bims-skolko Biomed News
on Scholarly communication
Issue of 2021‒01‒17
twenty-nine papers selected by
Thomas Krichel
Open Library Society

  1. Antimicrob Resist Infect Control. 2021 01 12. 10(1): 10
      BACKGROUND: Translating research into practice is a central priority within the National Institutes of Health (NIH) Roadmap. The underlying aim of the NIH Roadmap is to accelerate the movement of scientific findings into practical health care provisions through translational research.MAIN TEXT: Despite the advances in health sciences, emerging infectious diseases have become more frequent in recent decades. Furthermore, emerging and reemerging pathogens have led to several global public health challenges. A question, and to an extent a concern, arises from this: Why our health care system is experiencing several challenges in encountering the coronavirus outbreak, despite the ever-growing advances in sciences, and the exponential rise in the number of published articles in the first quartile journals and even the ones among the top 1%?
    CONCLUSION: Two responses could be potentially provided to the above question: First, there seems to be a significant gap between our theoretical knowledge and practice. And second that many scholars and scientists publish papers only to have a longer list of publications, and therefore publishing is viewed as a personal objective, rather than for improving communities' public health.
    Keywords:  COVID-19; Journal article; Publishing; Research ethics; Research policy
  2. Indian J Crit Care Med. 2020 Dec;24(12): 1284-1285
      How to cite this article: Siddiqui S, Ahmed A, Azim A. Selecting Journal for Publication in the Era of "Haste Predatory Journals and COVID-19". Indian J Crit Care Med 2020;24(12):1284-1285.
    Keywords:  COVID-19; Open-access platform; Predatory journals
  3. J Trauma Stress. 2021 Jan 13.
      The scholarly publishing enterprise is currently undergoing a "crisis," likely exacerbated by the global pandemic, in which peer reviewers are increasingly less available to perform reviews at the same time the flow of submitted manuscripts has not subsided. This editorial considers possible reasons why scholars might decline to participate in the peer review process, including the lack of compensation for this time-consuming and effort-laden service activity; questions about the fairness, validity, and efficacy of peer review; a commonly experienced dearth of training in peer review skills; and the fact that a lack of diversity in the sciences, academia, and the professions is reflected in the makeup of scholarly publishing leadership such that peer review is not necessarily conducted by one's "peers." Potential considerations are also offered on the other side of the ledger. These include the benefits that accrue to our own scholarship and publishing acumen when we review the work of others; the value of peer review to the quality of our journals and the excellence of our field; the positive contributions that thoughtful and educative reviews can make to the work of our colleagues; recent initiatives designed to increase representativeness, reduce bias, and guard against conflicts of interest in the peer reviewing process; the availability of guides and tutorials to assist emerging scholars to develop the relevant skills and acumen; and the ways in which peer reviewing can set the stage for professional growth and entry into leadership positions in the field of scholarly publishing.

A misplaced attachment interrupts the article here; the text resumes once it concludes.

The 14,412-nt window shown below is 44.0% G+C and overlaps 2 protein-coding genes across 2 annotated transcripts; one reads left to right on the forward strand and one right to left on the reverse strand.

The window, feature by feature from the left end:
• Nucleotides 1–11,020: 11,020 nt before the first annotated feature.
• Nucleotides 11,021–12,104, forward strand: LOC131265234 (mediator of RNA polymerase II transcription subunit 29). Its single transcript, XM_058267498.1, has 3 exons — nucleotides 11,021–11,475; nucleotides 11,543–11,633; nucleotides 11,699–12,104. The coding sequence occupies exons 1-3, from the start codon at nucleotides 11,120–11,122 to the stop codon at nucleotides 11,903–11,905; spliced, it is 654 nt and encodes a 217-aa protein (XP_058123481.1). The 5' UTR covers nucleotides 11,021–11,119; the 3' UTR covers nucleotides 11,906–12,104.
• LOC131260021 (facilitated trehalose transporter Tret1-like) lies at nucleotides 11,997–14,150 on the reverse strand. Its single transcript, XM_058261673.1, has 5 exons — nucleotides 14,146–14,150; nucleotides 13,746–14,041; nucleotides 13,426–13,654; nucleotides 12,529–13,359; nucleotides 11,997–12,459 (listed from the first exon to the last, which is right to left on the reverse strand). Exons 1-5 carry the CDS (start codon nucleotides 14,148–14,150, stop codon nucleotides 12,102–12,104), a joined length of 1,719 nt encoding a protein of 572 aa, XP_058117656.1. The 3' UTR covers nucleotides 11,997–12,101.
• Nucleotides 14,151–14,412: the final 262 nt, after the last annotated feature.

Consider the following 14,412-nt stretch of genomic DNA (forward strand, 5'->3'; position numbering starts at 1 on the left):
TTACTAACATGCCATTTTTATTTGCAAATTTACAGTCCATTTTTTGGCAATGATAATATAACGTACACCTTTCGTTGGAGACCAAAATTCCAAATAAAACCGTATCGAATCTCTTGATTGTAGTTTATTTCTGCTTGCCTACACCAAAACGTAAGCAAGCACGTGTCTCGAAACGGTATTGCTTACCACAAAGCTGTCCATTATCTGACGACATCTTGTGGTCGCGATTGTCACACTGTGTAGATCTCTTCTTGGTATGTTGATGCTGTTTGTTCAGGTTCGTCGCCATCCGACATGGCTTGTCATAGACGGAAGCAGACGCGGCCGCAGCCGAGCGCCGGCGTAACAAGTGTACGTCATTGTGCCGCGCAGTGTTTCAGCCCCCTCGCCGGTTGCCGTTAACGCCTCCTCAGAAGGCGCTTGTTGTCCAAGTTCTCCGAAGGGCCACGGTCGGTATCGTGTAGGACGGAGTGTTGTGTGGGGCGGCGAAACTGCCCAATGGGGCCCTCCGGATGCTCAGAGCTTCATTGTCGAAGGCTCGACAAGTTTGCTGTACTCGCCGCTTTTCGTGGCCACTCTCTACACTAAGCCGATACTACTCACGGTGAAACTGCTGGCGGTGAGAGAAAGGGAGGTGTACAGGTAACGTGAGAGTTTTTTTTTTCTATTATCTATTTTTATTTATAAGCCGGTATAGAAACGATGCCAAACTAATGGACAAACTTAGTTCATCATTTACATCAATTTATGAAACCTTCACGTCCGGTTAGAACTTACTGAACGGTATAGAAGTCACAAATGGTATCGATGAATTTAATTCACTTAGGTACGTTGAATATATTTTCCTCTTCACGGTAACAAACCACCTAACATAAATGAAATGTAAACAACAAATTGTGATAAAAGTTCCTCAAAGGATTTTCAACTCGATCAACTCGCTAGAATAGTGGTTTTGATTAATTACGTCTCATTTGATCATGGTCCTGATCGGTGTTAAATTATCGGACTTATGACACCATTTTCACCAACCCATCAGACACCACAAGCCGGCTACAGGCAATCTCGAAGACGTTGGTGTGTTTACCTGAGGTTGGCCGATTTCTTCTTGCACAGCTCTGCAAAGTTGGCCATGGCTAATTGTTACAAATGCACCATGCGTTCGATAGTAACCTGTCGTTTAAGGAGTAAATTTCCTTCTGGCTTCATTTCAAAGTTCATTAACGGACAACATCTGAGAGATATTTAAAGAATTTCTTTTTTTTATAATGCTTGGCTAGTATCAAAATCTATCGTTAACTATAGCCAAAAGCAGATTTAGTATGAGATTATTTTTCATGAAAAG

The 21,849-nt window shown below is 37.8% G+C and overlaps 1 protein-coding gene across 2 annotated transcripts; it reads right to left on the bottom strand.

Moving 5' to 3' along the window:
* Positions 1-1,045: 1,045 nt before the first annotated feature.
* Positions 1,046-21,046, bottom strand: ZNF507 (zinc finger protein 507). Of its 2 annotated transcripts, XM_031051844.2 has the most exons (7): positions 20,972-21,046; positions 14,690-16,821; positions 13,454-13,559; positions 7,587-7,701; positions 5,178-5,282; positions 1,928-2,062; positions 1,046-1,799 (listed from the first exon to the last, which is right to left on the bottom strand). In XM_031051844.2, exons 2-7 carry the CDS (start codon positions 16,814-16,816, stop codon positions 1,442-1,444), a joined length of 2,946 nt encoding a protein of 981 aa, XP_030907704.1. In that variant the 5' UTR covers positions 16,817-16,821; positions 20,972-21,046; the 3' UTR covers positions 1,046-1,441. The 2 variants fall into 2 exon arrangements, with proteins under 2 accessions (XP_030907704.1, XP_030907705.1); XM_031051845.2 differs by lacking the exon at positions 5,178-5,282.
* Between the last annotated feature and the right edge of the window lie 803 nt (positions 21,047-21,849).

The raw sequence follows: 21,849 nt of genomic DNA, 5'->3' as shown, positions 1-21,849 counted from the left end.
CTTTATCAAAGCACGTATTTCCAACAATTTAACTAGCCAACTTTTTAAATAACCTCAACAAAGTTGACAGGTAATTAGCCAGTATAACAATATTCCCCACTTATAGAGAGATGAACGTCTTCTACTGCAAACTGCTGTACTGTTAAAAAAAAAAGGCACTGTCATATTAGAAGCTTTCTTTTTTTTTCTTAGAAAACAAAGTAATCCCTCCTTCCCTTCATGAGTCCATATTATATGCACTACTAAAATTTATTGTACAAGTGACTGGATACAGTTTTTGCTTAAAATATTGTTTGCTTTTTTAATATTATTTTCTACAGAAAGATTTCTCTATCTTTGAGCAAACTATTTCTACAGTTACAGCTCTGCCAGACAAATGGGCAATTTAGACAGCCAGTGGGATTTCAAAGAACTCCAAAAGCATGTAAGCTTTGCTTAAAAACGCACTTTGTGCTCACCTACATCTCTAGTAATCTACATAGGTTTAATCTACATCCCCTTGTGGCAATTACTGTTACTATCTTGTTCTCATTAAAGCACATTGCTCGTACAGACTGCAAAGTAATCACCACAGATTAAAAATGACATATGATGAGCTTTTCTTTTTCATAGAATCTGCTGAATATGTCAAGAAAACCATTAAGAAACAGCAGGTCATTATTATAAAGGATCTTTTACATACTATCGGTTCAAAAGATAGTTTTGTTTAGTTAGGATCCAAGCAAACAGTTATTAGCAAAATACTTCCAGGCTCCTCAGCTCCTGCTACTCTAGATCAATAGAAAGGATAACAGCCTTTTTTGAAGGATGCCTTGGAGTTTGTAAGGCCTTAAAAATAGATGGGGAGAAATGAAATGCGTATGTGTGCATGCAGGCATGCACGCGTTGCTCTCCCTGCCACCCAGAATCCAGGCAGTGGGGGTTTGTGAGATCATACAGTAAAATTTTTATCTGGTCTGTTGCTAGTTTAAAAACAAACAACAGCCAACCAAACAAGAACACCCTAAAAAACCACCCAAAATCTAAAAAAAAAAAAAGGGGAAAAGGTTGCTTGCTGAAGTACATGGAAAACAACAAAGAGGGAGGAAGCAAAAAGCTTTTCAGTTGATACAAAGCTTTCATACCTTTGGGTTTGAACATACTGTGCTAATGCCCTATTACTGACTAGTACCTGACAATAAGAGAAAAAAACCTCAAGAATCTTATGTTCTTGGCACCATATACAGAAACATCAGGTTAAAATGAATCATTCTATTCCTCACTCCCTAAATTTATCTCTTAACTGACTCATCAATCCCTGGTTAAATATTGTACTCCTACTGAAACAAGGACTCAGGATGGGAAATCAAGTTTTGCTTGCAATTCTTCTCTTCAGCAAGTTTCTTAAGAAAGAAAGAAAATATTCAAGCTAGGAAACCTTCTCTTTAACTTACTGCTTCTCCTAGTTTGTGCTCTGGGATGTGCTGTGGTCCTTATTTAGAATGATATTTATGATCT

4. Elife. 2021 Jan 13. pii: e59338. [Epub ahead of print]10
      Most funding agencies rely on peer review to evaluate grant applications and proposals, but research into the use of this process by funding agencies has been limited. Here we explore if two changes to the organization of peer review for proposals submitted to various funding actions by the European Union has an influence on the outcome of the peer review process. Based on an analysis of more than 75,000 applications to three actions of the Marie Curie programme over a period of 12 years, we find that the changes - a reduction in the number of evaluation criteria used by reviewers and a move from in-person to virtual meetings - had little impact on the outcome of the peer review process. Our results indicate that other factors, such as the type of grant or area of research, have a larger impact on the outcome.
    Keywords:  Marie Skłodowska-Curie Actions; grant evaluation; meta-research; none; peer review; research funding; reviewer agreement
  5. Indian J Thorac Cardiovasc Surg. 2021 Jan;37(1): 1-2
    Keywords:   Publishing Frauds; Ethics; Peer Review; Plagiarism; Salami/Duplicate Publication
  6. MRS Bull. 2020 ;45(11): 877-878
  7. Nature. 2021 Jan 08.
    Keywords:  Authorship; Careers; Publishing
  8. Int J Dent. 2020 ;2020 8881352